With tax reform looming as a major priority, it remains to be seen how the nation’s leaders see a way to resolving the county’s income disparity. David Leonhardt, writing in the New York Times, told the story of George Romney, Mitt’s father, who limited his income to $225,000 per year at American Motors at a time when top executives generally felt it was unseemly to pay themselves more than 20 times the average worker’s pay. Today, the ratio is 271 to 1.
Closer to home is the story of my friend’s father who ran a publicly held major grocery chain and similarly limited his pay. When my friend asked his dad why he didn’t pay himself more in line with what other chief executives earned, his father responded, “Look, I started with this company as a ‘bagger’ and worked there all my life. I have thousands of employees. I know what they go through to earn a living. My income is public information. I would be embarrassed to receive the kind of money I know is common in the business world.”
Where are those empathetic corporate leaders today?
Nowhere, if the statistics tell us anything. From 1946 to 1980, the lower 90 percent of Americans based on incomes enjoyed wage growth compounding at 2 percent per year. The lowest 30 percent helped the average because their pay grew by close to 3 percent. The top 5 percent grew by about 2.5 percent. In the period from 1980 to 2014, the tables turned dramatically. The top 2 percent saw incomes compound at about 2 percent while the rest were stuck at about 1 percent. While a few percentage points here and there don’t sound like much, the magic of compound interest changes everything. The difference between one and two percent compounded over 34 years is what helps that executive pay ratio go from 20 to 1 up to today’s 271 to 1.
The figure to watch as we wade into tax reform will be the treatment of estate taxes. Like the canary in the mine shaft, Congress’s talk about ending the “death tax” will indicate they are not serious about helping middle-class America. Of all the taxes we pay, it’s by far the most benign. After all, we reach a “hand out of the grave” to write the check. Yet, a handful of the nation’s wealthiest families had greased Congressional palms, as of 2015, with over $200 million in lobbying fees to make the entire tax go away. If the whining is successful this time around, there goes a trillion dollars over ten years that will otherwise be paid by the middle class — one way or another.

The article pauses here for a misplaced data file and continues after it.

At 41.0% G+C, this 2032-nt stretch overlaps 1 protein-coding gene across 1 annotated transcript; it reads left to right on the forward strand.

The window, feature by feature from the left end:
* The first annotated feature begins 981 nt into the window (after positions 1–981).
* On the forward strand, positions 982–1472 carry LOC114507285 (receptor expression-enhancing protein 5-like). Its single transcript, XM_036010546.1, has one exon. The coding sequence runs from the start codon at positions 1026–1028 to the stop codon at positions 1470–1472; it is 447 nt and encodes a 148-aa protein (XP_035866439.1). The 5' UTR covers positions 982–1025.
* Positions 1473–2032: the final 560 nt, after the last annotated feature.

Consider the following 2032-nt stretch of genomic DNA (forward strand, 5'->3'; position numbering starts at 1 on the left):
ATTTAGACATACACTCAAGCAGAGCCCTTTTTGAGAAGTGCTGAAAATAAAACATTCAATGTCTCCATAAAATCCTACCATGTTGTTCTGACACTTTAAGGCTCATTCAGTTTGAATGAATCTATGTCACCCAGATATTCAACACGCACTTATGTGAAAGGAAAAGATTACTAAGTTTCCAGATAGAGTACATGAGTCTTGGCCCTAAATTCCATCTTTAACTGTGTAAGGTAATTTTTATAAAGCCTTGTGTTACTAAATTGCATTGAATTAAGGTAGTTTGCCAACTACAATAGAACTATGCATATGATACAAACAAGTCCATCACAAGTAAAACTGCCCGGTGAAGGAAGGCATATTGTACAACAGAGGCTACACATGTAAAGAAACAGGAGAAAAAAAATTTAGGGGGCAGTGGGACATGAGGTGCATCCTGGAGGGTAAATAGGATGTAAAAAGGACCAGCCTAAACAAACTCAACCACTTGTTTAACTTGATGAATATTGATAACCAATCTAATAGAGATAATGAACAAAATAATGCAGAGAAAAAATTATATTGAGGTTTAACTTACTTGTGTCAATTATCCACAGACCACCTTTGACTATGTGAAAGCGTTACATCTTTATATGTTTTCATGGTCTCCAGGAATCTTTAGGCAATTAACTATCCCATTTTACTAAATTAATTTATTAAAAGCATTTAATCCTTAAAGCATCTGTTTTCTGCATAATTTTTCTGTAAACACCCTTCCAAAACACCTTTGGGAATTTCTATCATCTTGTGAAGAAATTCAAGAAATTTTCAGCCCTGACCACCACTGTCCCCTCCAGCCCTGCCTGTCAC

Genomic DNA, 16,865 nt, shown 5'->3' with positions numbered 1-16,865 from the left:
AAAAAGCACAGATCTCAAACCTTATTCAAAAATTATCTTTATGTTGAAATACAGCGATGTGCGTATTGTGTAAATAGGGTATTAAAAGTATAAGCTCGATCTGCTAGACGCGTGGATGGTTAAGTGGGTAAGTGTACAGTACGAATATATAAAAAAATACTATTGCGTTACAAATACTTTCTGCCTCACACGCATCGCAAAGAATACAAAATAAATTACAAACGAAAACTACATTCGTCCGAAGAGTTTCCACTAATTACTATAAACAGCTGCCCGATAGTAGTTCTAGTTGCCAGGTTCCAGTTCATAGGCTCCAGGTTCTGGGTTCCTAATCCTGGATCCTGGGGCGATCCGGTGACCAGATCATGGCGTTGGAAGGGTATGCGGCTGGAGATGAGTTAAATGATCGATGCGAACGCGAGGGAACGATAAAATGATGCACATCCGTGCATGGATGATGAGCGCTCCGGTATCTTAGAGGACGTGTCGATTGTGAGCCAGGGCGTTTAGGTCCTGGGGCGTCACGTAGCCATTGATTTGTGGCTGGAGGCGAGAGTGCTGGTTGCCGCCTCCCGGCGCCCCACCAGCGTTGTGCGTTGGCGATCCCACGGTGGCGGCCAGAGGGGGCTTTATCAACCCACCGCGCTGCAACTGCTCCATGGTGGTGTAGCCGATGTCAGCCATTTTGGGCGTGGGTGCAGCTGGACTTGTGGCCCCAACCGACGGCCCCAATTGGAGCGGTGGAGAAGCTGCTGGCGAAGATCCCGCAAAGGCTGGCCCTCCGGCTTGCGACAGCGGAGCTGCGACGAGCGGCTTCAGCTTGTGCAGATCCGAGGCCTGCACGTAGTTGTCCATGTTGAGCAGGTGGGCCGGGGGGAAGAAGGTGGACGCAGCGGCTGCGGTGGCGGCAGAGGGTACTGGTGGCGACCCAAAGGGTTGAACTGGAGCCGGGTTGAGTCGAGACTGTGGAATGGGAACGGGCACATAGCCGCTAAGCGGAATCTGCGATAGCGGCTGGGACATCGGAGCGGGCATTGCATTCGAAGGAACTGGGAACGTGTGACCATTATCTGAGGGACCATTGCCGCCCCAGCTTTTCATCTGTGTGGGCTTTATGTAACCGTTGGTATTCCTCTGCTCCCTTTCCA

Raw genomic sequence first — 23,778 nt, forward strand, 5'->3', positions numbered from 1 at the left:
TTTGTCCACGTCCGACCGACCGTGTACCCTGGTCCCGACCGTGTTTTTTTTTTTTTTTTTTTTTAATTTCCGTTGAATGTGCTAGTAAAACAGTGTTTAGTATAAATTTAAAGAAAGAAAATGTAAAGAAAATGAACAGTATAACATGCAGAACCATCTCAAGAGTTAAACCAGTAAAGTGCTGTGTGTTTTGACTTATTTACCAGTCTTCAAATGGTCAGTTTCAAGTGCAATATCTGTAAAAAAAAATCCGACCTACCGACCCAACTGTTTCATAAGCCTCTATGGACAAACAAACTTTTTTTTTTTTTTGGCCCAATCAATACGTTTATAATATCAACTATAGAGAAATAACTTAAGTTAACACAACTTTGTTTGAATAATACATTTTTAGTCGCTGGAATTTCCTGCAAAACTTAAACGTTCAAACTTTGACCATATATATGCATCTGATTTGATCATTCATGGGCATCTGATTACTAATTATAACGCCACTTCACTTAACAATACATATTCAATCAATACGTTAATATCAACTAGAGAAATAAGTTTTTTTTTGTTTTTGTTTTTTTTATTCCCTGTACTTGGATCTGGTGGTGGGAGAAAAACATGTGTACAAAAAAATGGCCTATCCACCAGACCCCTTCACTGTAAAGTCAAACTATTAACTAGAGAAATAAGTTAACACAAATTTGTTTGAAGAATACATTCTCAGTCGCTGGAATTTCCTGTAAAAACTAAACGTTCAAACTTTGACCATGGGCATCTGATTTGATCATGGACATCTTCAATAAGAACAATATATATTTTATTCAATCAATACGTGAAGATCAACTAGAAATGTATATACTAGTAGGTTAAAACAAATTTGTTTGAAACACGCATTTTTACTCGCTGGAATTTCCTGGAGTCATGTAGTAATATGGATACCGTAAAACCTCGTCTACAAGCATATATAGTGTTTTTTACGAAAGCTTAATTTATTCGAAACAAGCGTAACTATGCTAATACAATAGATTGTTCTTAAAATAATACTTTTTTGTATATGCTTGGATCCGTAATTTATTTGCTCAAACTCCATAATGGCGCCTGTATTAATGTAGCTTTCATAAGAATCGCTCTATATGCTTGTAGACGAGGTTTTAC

A few interviews so far with administration officials have tried to unearth where tax reform will be heading, and one of those interviews touched on the estate tax issue. Gary Cohn, the president’s head of the National Economic Council was quoted at the time saying, “only morons pay estate taxes” — a quote that reminded me of hotel baroness, Leona Helmsley, when she said, “only ‘little people’ pay taxes.” The point Cohn was making was that estate taxes were no big deal — a trillion dollars isn’t what it used to be, so if it goes away who will care? It will be interesting to calculate how much Cohn and other wealthy administration officials will save if, in fact, the “death tax” gets buried.
There was a time when the highest marginal income tax rate was 91 percent. That’s probably too high — a laughable level when we add a state income tax of at least some percentage. (Your only hope would be to become a real estate developer or oil well owner.) Not to worry. Under President Johnson the rate dropped to 70 percent and Reagan reduced it to 50 percent. Since 1987, it has hovered between 30 and 40 percent.
Tinkering with tax rates creates a lot of political theater, so we can look forward to seeing if changes amount to a rational attempt to balance personal responsibility with paying the county’s bills — or will the politics of selfishness and the battle over loopholes just present us with an exhibition game.